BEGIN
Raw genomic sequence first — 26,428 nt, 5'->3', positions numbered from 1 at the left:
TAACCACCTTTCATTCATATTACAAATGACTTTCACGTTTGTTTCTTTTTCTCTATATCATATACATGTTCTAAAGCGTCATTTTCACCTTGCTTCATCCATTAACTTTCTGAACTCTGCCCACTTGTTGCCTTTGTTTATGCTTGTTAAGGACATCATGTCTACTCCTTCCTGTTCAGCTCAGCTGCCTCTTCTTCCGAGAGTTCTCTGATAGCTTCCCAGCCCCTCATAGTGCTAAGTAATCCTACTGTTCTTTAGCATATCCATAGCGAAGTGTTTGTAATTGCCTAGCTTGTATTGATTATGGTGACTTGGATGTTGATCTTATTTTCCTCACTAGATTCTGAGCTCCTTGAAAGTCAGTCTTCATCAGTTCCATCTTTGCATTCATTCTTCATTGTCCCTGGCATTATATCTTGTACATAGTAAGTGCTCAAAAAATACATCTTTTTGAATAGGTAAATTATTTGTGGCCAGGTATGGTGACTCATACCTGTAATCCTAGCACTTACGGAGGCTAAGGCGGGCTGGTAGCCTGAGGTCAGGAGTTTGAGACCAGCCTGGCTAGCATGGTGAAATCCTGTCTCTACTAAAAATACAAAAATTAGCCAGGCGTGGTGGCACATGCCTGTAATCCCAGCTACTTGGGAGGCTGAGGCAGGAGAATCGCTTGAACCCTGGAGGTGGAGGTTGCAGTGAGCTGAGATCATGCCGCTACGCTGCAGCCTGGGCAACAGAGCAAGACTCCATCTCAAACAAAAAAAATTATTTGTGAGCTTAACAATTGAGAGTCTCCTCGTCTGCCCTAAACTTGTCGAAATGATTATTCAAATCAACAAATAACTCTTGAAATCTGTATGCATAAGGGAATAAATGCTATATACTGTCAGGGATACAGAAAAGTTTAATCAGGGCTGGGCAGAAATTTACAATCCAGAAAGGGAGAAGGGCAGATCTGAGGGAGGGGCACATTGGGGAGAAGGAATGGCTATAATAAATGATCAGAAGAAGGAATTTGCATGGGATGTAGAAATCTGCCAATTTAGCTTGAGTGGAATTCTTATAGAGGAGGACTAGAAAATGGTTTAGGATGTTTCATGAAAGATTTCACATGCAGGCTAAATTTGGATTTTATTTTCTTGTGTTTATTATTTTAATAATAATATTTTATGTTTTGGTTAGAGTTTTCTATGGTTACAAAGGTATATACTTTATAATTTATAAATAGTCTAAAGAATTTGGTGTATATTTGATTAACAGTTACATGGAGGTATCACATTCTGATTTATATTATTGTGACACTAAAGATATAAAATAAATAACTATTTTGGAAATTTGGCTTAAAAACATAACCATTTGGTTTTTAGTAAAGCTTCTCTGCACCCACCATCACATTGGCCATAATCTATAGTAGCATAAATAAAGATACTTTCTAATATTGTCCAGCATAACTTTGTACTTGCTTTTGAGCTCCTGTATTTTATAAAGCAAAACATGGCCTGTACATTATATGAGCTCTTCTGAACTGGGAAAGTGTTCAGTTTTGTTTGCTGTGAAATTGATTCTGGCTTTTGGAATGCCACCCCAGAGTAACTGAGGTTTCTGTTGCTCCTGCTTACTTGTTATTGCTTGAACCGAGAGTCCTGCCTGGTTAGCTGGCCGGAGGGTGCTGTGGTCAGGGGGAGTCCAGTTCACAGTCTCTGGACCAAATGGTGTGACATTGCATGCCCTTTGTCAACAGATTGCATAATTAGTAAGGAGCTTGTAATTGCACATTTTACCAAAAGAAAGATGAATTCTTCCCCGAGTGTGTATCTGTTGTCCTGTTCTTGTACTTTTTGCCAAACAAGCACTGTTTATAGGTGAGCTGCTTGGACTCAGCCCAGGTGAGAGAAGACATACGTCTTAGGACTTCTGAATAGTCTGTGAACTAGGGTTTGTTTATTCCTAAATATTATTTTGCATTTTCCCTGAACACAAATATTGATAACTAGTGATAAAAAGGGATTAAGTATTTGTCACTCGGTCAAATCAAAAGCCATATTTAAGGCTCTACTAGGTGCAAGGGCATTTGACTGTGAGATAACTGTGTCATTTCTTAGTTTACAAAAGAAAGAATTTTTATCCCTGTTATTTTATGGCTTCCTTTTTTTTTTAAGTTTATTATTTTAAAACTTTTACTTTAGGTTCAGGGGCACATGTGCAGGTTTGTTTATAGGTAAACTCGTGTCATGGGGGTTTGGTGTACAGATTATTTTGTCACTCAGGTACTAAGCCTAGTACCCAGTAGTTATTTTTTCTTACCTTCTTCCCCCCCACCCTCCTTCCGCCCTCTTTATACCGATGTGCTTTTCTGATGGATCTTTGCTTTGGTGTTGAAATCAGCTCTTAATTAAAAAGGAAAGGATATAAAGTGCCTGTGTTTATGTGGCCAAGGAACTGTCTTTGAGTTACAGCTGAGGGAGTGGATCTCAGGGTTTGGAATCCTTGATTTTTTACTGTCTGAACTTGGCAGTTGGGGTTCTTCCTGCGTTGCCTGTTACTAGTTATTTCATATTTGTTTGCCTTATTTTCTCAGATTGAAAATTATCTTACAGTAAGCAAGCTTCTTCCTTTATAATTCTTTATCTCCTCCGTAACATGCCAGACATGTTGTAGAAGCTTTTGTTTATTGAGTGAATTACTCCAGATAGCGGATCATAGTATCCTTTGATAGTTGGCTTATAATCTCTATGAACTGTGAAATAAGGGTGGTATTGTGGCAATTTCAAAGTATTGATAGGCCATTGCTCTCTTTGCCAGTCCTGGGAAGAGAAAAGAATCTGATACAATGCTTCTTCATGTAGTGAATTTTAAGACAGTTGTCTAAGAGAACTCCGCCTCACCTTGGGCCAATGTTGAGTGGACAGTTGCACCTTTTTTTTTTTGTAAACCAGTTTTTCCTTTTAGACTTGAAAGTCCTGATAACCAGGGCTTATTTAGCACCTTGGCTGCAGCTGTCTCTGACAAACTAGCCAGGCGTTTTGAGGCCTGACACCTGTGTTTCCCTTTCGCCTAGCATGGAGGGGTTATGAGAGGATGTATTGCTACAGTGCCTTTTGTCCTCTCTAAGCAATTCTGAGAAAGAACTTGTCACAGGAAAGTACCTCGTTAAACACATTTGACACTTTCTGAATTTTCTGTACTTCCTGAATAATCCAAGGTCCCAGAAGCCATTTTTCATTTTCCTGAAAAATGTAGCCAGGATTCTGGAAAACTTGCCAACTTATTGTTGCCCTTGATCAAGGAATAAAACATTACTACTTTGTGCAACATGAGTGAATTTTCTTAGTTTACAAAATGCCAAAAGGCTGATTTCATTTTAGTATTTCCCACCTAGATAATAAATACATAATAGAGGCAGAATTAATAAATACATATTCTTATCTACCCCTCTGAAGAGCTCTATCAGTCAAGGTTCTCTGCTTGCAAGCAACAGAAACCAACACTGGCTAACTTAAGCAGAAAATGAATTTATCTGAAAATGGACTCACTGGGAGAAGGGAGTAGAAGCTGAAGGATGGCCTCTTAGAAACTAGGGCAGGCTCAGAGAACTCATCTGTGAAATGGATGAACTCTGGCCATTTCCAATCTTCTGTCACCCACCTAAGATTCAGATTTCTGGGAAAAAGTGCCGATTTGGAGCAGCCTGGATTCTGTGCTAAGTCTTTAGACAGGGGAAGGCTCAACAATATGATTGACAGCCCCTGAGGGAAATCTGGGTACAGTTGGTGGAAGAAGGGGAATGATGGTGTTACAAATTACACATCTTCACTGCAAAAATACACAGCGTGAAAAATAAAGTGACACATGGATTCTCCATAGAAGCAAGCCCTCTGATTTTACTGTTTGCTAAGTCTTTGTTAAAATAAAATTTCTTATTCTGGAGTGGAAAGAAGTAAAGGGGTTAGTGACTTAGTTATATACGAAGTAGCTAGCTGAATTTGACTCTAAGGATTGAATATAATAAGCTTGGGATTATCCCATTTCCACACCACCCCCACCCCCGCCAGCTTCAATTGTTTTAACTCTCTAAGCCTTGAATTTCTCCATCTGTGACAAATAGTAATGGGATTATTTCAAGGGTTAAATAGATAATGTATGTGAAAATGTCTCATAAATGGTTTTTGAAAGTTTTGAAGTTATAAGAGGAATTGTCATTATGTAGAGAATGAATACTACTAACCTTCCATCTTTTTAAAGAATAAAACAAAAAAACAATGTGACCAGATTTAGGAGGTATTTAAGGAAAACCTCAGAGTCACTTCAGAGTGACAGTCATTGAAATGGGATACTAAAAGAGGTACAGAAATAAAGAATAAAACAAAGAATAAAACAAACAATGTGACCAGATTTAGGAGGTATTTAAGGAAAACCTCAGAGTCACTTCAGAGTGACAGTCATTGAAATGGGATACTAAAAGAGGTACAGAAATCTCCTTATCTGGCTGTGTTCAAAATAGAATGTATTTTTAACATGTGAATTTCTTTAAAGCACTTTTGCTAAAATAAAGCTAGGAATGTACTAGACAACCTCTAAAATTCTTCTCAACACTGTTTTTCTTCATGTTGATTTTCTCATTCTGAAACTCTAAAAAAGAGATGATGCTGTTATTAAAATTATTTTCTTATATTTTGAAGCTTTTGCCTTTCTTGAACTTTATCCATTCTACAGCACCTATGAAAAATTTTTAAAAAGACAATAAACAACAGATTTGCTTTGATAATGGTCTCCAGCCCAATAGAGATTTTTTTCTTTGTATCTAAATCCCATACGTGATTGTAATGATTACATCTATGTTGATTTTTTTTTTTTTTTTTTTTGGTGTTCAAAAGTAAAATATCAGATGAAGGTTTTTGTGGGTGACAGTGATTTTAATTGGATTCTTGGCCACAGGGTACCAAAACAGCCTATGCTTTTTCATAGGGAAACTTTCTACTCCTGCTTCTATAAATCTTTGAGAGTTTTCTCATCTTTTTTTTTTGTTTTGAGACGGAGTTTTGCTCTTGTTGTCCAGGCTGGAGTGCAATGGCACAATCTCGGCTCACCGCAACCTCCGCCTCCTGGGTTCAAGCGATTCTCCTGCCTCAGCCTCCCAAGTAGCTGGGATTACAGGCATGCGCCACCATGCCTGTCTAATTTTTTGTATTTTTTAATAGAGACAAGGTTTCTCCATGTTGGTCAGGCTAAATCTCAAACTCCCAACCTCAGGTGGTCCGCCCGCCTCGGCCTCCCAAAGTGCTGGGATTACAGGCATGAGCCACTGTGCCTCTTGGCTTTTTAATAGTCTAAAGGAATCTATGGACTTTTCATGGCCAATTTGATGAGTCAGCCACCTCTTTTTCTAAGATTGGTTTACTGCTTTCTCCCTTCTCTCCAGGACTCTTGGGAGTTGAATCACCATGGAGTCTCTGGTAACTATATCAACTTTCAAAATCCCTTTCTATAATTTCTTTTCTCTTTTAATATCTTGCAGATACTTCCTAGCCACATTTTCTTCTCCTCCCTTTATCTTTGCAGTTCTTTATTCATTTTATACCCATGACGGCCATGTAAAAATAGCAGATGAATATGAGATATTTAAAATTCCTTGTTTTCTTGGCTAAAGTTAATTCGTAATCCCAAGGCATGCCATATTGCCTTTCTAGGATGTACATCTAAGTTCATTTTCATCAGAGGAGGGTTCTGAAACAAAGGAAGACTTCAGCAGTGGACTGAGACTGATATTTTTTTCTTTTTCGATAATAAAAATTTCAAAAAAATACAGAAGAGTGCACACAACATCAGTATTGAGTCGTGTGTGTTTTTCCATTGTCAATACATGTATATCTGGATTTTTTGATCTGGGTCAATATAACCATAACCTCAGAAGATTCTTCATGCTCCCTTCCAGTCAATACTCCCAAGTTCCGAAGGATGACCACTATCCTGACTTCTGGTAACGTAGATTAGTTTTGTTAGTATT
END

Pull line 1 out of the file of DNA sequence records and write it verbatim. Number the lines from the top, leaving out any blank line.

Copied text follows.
Raw genomic sequence first — 26,428 nt, 5'->3', positions numbered from 1 at the left: